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Religious freedom of speech


The Vatican's decision to
gag two priests for their
liberal views could
backfire on the church.

The Vatican's decision to gag two priests for their liberal views could backfire on the church.

The Vatican's decision to gag two priests for their liberal views could backfire on the church.

Regarding Fr Brian D'Arcy and Fr Tony Flannery being gagged by the Vatican, I would think that it is an extremely ill- advised intervention in the present pastoral context in Ireland.

I can see hundreds of people shouting at their televisions, screaming their thoughts aloud at the Pope and the Vatican.

It will surely fall on deaf ears. I cannot comment too much on these priests, as I have not read what they have written in many years, but I am always in favour of freedom of speech. However, if we are in a club we have to abide by the rules. So, too, with these priests -- if they are writing against the rules of the Catholic Church they should leave.

I do believe in freedom of speech, but there are maybe other ways of voicing their views.

As a child I thought the worst thing that could happen to me was to be excommunicated.

I thought, naively, that the Pope would come over to Ireland to knock on my door and say: "Terry you must leave the church, and never darken its doors again."

I was petrified as I was always outspoken and believed in speaking the truth.

Ralph Emerson wrote: "God offers to every mind its choice between truth and repose. Take which you please: you can never have both. Between these, as a pendulum, man oscillates. He in whom the love of repose predominates will accept the first creed, the first philosophy, the first political party, he meets, most likely his father's. He gets rest, commodity, and reputation: but he shuts the door to truth."

As the years go by, my Catholic Church has been a refuge, a strength, a place to lay my head.

However, I'm older and maybe a little bit wiser now and if the Pope knocked on my door and told me I was excommunicated I might thank him for setting me free. I could feel more free to follow in the footsteps of Jesus Christ and the spreading of his mighty gospel.

As Milton wrote: "The mind is its own place, and of itself can make a heaven out of hell, a hell of heaven."

Ms Terry Healy

Kill, Co Kildare

It's a Sinn

• Sinn Fein's attempt to misrepresent the views of three well-respected economists strips away the cynical veneer the party has cultivated since the last election and reveals something very simple but sinister at the heart of its plans.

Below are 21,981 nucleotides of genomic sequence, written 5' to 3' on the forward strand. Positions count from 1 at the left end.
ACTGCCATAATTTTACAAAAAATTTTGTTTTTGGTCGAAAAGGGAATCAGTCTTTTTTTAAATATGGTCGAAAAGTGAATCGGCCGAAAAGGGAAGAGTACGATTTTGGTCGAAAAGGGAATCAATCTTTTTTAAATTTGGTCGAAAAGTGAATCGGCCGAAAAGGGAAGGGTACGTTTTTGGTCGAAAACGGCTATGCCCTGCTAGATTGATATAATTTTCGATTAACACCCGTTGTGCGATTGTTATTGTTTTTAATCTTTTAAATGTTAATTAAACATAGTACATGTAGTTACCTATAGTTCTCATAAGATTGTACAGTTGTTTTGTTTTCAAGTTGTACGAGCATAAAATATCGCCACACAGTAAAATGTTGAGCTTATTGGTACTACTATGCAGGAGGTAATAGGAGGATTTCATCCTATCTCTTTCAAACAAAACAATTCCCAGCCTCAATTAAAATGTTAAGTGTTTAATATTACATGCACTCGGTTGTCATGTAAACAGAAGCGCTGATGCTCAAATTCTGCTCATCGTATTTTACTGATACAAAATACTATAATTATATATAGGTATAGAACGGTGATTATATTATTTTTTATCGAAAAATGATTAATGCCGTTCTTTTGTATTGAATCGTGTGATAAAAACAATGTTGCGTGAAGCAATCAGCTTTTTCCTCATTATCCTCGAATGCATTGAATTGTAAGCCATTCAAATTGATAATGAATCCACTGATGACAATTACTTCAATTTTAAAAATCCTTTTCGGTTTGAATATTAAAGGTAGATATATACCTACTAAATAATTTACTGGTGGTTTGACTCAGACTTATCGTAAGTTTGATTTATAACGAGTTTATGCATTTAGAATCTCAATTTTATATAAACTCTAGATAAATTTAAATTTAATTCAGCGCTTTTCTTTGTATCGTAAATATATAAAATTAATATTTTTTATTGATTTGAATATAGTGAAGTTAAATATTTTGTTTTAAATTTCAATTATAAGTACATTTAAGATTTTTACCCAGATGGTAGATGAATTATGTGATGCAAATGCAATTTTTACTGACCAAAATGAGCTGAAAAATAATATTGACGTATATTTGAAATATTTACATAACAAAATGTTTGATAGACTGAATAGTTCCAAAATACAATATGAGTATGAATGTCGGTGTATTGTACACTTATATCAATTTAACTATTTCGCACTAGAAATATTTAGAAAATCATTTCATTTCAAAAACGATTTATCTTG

Sinn Fein does not care who it misrepresents or who it misleads in order to further its "cause".

There has been no attempt to apologise to the people who were mis-quoted and I doubt there ever will be.

What we are seeing today is a re-manufactured version of the Sinn Fein of the 1990s that systematically threw down the SDLP, the moderate nationalist force in Northern Ireland.

It was no surprise that having achieved this goal, SF has been a good "establishment" party in the North, closing police stations, increasing local rates on households, cutting services, and dealing with the reality when tax revenue collapses.

While in the south -- through the use of fiction and fear and out of no sense of duty to State, its people and our future -- it will pull any trick and subvert any truth, campaigning for a No vote in the referendum and beyond.

The simple truth behind all SF policies is its members themselves believe they will never have to implement them -- and thus be held accountable for their consequences.

Eric Keane

Burren, Co Clare

Strong words

• Growing up in the North, I would regularly play on swings and slides, ignoring the 'f*** all taigs' or 'kill all taigs' graffiti. I didn't like it much but the words would not stop me enjoying my damp and dreary park.

Strangely, the words "the Catholic Church f****d up this country" upset me more.

Ray D'Arcy spoke of leaving the church in his late 20s on hearing a young priest's sermon on suffering. The priest said something to the effect of "if we are not suffering we are not Catholic".

As a young person looking forward to exciting times ahead of him, who can blame him for not wanting to hear about the relevance of suffering or relate to it.

I am sure others in that church who knew the reality of suffering may have understood these words in a different way. As a university student, I had no great interest in the church. I dipped in and out when I was unsure, stressed, broke, worried, or wanted a new job or boyfriend.

Eventually when I wanted a husband, babies etc, I was there -- lighting candles and doing Novenas. But when times were great, Mass was forgotten.

A few years ago, stress brought me back again and this time I am signed up fully, loving the peace and happiness faith brings to my life.

The church teaches us that we are one body -- I certainly feel this when I sense hatred towards the church and its members.

I am sure it is not intentional but when commentators attack the church, the message 'f*** all taigs' is what the ordinary Catholic is beginning to hear.

Stella Little